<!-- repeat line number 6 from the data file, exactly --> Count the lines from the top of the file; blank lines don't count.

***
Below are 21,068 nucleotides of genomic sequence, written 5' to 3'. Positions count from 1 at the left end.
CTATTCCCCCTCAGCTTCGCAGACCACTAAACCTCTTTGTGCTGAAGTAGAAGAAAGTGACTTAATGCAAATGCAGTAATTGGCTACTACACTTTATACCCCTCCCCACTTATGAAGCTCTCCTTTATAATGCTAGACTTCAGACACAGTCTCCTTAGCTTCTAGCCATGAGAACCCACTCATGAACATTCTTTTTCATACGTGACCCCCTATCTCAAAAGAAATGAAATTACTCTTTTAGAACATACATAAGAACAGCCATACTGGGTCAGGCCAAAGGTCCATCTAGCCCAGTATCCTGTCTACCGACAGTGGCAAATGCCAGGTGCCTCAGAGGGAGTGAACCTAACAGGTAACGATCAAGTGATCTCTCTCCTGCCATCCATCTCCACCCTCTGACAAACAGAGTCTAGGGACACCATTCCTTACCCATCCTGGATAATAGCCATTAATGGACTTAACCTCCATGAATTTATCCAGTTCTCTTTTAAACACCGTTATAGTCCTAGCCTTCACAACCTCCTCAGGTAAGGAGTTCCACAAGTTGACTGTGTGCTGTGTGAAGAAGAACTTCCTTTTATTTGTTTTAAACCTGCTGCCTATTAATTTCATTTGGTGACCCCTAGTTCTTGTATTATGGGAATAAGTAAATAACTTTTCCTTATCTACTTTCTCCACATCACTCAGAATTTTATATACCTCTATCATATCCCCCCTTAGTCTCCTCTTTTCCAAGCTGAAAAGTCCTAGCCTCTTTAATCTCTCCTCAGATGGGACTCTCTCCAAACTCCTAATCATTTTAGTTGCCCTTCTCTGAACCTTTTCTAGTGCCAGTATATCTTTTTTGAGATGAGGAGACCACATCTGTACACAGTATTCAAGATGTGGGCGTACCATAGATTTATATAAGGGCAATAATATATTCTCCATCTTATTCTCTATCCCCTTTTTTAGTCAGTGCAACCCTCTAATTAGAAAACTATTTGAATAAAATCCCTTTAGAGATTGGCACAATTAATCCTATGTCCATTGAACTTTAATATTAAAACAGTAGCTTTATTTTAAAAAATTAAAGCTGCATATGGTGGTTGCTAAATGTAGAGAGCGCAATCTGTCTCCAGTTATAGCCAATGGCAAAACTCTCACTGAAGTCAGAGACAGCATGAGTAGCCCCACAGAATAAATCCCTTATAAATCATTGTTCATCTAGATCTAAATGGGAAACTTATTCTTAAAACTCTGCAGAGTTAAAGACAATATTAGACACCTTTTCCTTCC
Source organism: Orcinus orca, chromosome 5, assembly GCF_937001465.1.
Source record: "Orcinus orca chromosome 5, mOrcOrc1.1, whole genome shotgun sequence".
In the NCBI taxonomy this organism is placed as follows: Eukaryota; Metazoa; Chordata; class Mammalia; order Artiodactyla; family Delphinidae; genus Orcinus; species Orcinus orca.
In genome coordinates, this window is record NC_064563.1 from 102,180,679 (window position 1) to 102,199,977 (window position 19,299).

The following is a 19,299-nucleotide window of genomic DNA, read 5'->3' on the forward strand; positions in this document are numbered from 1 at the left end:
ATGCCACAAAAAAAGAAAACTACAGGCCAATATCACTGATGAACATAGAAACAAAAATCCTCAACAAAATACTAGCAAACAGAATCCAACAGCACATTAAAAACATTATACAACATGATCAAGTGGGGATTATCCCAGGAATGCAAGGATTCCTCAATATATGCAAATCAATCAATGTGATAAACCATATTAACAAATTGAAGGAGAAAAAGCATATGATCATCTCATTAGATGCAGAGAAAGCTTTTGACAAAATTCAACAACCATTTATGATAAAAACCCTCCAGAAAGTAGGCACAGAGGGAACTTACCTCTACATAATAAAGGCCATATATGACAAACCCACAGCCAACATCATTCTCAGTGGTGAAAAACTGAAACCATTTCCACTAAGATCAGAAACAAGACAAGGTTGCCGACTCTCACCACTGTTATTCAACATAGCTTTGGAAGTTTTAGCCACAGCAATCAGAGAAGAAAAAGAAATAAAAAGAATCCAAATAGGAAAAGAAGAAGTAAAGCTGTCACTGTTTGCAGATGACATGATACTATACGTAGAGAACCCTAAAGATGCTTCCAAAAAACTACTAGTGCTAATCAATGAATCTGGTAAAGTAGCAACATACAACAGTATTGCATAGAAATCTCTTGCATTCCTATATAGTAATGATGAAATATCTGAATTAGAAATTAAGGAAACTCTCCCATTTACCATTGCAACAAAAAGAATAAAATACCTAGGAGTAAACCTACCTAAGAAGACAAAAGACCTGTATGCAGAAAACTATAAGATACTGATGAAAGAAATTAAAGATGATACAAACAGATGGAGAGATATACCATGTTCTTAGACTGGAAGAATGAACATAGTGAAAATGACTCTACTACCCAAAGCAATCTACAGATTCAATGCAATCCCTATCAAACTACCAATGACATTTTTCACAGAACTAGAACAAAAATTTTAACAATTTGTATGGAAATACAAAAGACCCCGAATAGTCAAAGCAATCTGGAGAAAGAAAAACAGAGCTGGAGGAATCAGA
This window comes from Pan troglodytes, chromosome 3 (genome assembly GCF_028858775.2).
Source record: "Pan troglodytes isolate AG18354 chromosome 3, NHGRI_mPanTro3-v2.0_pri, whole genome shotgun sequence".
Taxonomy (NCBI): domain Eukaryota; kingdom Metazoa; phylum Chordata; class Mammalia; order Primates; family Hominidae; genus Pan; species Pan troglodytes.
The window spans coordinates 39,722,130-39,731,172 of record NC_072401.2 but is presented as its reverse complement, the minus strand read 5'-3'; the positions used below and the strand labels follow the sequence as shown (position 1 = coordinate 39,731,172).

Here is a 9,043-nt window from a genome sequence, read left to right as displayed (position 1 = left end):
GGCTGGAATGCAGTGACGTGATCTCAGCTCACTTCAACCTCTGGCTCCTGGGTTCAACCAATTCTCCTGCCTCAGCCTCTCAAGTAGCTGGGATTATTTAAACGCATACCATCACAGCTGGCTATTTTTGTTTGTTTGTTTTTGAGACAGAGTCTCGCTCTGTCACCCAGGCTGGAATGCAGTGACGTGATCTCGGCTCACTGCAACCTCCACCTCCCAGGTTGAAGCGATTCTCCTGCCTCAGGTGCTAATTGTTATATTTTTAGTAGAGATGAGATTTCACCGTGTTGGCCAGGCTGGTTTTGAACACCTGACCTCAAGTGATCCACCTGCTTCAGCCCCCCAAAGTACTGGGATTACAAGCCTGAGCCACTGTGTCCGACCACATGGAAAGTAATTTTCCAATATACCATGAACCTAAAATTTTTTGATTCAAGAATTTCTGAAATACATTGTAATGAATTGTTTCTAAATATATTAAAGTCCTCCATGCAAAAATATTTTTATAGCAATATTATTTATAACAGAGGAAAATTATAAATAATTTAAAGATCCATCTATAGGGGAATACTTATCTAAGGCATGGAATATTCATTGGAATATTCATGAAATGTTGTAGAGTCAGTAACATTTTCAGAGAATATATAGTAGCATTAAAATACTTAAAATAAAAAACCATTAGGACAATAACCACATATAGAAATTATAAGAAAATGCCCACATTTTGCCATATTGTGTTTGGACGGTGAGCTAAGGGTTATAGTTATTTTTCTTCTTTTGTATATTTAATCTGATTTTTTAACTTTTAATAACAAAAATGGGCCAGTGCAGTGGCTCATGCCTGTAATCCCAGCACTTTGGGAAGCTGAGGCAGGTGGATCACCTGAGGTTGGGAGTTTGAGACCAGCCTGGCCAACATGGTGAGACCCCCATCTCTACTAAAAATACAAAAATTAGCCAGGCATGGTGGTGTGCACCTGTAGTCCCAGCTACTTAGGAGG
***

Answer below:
In genome coordinates, this window is record NC_064563.1 from 102,180,679 (window position 1) to 102,199,977 (window position 19,299).